Hello everyone, first I would like to thank Lea and Muse It Up for hosting me today and all of you for dropping by. My name is Jennifer Etherton, Senior Agent and Owner of Jennifer Etherton Literary Services. I look forward to answering any questions you may have about what I do, how to attract an agent or anything else you might want to know.
Jennifer Etherton Literary Services is a new agency but has already attracted many seasoned authors who are in negotiations with major houses including Harlequin, Random House, and St. Martin’s Press. While this is a new agency, we are very strict when it comes to the selection process. This will ensure that we only select quality manuscripts, thus allowing us to build a reputation of offering high quality pieces to the best editors. We don’t specialize in one genre giving us more material to offer to the major publishing houses.
For those who are seeking representation there are many things to consider when you begin to send out your query letters. One of the most important things to remember is to read all of the information contained on a literary agency’s website, with special attention paid to their submission guidelines. It is important to follow the instructions exactly; this tells the agent that you are willing to follow directions. It also makes it much easier to evaluate your submission if they have all the information they require. Some agencies that will reject any submission that doesn’t meet their guidelines, others will give you the option to correct your mistake, but it still puts you in a bad light.
It is also important to do all of your research before you send out your query letters. Never send out queries and then begin your research after an agent decides to contact you for possible representation. This is not only extremely rude; it wastes valuable time and resources if you decide to wait for another agency, based on research alone. While it is important to want your agent as much as he or she wants you, the research stage of this process should be completed before you ever send out your first letter.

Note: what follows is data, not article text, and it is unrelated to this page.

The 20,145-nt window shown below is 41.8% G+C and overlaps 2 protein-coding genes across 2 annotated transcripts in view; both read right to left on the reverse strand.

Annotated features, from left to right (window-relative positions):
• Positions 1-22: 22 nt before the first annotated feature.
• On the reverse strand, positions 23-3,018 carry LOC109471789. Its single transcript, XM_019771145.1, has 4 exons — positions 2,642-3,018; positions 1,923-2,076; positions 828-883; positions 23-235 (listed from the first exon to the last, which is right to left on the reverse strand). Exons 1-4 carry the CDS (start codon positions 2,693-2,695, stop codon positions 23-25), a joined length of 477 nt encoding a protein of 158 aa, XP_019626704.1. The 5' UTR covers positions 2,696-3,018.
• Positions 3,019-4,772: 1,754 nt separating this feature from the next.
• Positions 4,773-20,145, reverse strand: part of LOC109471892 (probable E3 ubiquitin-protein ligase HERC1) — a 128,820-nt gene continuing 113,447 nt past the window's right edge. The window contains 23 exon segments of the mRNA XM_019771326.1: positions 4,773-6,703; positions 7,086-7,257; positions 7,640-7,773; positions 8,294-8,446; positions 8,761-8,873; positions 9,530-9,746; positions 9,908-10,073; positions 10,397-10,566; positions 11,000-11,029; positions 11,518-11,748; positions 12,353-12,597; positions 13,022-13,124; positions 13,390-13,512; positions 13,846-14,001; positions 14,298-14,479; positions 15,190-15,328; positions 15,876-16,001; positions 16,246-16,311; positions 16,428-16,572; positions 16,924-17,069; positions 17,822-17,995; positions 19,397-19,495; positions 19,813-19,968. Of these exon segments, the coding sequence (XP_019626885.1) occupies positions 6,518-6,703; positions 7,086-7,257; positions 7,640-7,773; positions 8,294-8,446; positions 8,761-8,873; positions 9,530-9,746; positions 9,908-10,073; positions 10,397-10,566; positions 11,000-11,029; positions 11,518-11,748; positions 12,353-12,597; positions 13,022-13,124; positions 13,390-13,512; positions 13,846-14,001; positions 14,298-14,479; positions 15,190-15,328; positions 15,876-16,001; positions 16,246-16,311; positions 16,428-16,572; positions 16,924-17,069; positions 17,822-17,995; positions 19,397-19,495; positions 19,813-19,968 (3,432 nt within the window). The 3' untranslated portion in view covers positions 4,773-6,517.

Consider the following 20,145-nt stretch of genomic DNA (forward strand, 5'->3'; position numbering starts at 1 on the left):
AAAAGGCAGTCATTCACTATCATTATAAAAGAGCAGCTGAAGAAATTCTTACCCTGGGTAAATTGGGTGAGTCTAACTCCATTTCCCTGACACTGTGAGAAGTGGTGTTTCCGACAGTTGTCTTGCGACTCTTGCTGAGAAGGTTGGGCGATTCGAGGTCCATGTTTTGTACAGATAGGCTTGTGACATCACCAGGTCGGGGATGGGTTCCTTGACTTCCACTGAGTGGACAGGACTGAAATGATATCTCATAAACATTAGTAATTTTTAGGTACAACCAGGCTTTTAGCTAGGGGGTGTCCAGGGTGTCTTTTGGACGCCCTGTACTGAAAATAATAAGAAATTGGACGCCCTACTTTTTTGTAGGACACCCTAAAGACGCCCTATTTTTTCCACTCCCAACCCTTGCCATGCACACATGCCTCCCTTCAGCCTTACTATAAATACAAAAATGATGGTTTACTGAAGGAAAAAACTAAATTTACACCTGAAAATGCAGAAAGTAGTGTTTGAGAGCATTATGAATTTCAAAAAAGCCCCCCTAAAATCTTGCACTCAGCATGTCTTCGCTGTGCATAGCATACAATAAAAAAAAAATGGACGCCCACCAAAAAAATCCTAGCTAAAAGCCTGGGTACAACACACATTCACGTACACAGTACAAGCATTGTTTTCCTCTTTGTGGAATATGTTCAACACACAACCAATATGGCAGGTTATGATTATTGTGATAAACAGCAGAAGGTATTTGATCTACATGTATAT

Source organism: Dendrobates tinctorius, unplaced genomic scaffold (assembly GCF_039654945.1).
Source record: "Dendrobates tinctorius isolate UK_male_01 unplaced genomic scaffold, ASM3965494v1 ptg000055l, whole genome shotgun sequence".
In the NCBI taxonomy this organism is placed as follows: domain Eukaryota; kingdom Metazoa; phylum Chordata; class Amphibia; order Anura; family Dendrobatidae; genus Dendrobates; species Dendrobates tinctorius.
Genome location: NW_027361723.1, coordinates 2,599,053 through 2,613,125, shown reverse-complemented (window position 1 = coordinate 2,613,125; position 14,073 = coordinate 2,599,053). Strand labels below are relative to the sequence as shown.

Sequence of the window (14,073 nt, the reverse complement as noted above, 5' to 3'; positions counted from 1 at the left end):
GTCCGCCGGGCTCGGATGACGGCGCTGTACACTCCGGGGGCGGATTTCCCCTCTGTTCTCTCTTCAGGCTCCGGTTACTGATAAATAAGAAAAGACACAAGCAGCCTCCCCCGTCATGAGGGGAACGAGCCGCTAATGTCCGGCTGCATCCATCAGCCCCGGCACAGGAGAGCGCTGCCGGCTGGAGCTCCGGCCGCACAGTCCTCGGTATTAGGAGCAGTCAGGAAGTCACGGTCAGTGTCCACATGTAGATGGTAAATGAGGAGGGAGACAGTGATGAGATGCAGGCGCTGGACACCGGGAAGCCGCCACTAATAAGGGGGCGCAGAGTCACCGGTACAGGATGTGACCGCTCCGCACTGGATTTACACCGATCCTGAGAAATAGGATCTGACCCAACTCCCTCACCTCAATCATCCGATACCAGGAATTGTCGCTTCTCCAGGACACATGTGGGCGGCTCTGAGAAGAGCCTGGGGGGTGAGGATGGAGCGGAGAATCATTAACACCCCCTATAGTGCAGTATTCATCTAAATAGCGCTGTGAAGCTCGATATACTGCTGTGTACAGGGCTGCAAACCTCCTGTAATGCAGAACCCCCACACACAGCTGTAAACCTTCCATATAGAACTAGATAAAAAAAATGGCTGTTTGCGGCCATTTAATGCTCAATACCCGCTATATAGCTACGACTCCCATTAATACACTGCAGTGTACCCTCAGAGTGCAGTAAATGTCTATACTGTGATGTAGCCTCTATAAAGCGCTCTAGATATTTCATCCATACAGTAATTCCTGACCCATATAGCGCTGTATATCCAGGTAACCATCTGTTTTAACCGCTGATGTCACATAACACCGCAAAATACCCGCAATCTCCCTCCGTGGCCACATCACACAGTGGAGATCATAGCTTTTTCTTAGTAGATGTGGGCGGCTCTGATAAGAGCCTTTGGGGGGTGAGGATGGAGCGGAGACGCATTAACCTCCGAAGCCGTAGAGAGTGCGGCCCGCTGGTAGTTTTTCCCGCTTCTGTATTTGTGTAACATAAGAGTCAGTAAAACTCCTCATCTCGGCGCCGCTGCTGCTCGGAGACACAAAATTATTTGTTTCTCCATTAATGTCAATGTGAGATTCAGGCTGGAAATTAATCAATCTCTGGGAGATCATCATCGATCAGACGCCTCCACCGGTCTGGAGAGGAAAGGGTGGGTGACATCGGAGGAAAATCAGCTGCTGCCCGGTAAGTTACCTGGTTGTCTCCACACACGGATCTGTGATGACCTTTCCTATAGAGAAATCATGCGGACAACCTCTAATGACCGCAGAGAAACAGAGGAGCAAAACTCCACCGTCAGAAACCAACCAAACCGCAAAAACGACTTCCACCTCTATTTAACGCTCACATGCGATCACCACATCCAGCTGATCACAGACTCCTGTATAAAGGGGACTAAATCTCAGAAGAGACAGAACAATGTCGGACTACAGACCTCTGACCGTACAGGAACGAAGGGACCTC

If you get a response from an agent, it is important that you evaluate him or her while they are doing the same to you. This will be a close working relationship so it will be vital that you are comfortable with your agent. The agent will actually be looking at many aspects of the package that you present when they first contact you for further information. They are looking to make sure that you will not be a difficult author to work with, that you are willing to take criticism, and other points that they personally consider important.
At this point, I look for a few things when I contact the author. The first thing I consider is their workability and the size of their ego. It is vital that an author is willing to take instruction and constructive criticism from their agent. This will show me that the prospective author will work well with an editor. This is your time to shine and it is important that you put your best foot forward.
One of the best things to remember is to be yourself when you talk to an agent. You will be working closely with him or her for many years to come, this means that you need to be comfortable with the agent on a personal level. At this point, I would like to open it up to your questions.